1. In my Hazel rule I actually move the picture files into the incoming folder as opposed to copying, but copying would keep your iPhotos library intact…
2. The incoming folder must be empty when you first point Lightroom at it; that is why I said you shouldn’t turn on the Hazel rules just yet
3. Auto Import does not monitor subfolders, which is why you can’t just point Lightroom at the iCloud Photo Stream folder; all the photos are saved in layers of folders
4. I might do another article on my full photo management workflow, if people are interested

leaving iReconcile and moving to YNAB

ireconcile to ynab

Latest thing I’m into: a software called YNAB (You Need A Budget).

Previously I keep track of my budget with an iPhone app called iReconcile. I loved the app enough to pay a yearly subscription to get their online syncing service. That was two years ago.

But over the two years I’ve been using the app I’ve been experiencing annoyances large and small. Sometimes the sync would corrupt my data and I would have to contact customer service to roll back my data. Which is okay, if they would only respond to my emails. I’m supposedly paying for this service after all. Lately the app is starting to get bogged down with the sheer number of transactions and I had to clear out data before it starts moving again.

They had also advertised a web app to allow tracking and entering of data from your desktop. When I first got iReconcile this web service was next to useless and there hasn’t been any update since.

A few weeks ago I decided to email them directly to see if any updates to either the iOS or the webservice were in the pipeline. No response.

That was also when my iOS app decided to cough on me again – most likely as a way of prompting me to delete old transactions (one at a time, mind you) again.

That was the end of it for me; I didn’t see the need to keep paying for non-existent customer service for an aging app.

Google helped me discover YNAB.

It is everything iReconcile is supposed to be but wasn’t.

Image Source: http://www.mdmproofing.com/iym/reviews/ynab4/
Image Source: http://www.mdmproofing.com/iym/reviews/ynab4/

YNAB (You Need A Budget) is a desktop budgeting system with an iOS/Android app to facilitate tracking.

I love doing the actual budgeting on the desktop instead of fiddling with the mobile apps. Some people might want more functionality on the iOS app (the Boy certainly does, but then he’s resistant to any changes – it took months for me to get him used to iReconcile), but I highly recommend giving the system a go anyway. Being able to use the number pad on my physical keyboard just make the whole budgeting process so much quicker.

A word of note, YNAB is not like Mint.com, it doesn’t pull your transaction from your bank automatically, you have to enter your expenditure manually. I’ve been doing that with iReconcile, so this is not an issue for me, but it might be for others.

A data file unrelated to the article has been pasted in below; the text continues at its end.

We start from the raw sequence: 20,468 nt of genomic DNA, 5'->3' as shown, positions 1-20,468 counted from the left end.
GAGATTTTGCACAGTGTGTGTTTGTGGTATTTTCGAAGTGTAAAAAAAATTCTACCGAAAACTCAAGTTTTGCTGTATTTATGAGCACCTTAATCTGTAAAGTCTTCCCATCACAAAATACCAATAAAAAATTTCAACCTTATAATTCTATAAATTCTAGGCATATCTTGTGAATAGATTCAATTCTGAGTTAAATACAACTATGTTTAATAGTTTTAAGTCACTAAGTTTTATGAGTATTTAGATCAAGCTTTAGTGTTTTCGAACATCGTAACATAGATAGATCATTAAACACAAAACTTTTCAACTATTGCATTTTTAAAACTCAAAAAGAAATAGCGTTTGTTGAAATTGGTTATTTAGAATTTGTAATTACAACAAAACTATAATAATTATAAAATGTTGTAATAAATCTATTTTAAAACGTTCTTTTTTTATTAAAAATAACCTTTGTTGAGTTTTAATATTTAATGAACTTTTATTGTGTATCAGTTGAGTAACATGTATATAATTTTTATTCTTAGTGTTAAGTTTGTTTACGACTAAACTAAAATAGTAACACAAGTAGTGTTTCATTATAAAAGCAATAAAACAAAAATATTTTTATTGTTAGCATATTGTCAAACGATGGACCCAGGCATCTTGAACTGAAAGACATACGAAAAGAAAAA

The desktop version does have an importing feature though which allows you to manually import your transaction history (OFX file) from your bank.

This is great for finding those transactions that might have slipped the gaps and is great when you’re reconciling your accounts.

Image Source: http://jamieflarity.com/finance/how-ynab-changed-my-life/
Image Source: http://jamieflarity.com/finance/how-ynab-changed-my-life/

Now what about the mobile apps?

Let me say this up front, in the YNAB system, the mobile app is used only for tracking your daily income and expenses (and your bank transfers, eg. ATM withdrawals). You can’t change your budget, and you can’t look at your reports.

But realistically, why would you want to?

The YNAB system is built around budgeting by categories instead of by accounts, which is how I’ve always budgeted but never had a system which supported it. iReconcile kind of did it, but when the budget page takes ages to load, you’re just not going to use it.

Both the desktop and mobile apps are really slick to use and pretty to look at. It uses Dropbox to sync the data between devices, and I haven’t any any issues with conflicting versions of information being synced.

It’s a one off payment of $60 for the desktop app (the mobile apps are free, but you must have the desktop app for them to work), and this one license allows you to share the software between everyone in your immediate family.

One thing I must mention is that YNAB also has a very substantial database of support files, and a comprehensive series of live classes teaching people how to budget and use the YNAB program properly. Even if you don’t buy the YNAB software, you should still go through those videos and articles; they are just chock full of tips on how to budget better.

Before I sign off, I want to point out a couple of review articles I would highly recommend reading if you want to know more about the YNAB software. I really love the apps, but have only skimmed the surface of the features available. These blogs have done a fantastic job walking through each part of the program:

It’s Your Money!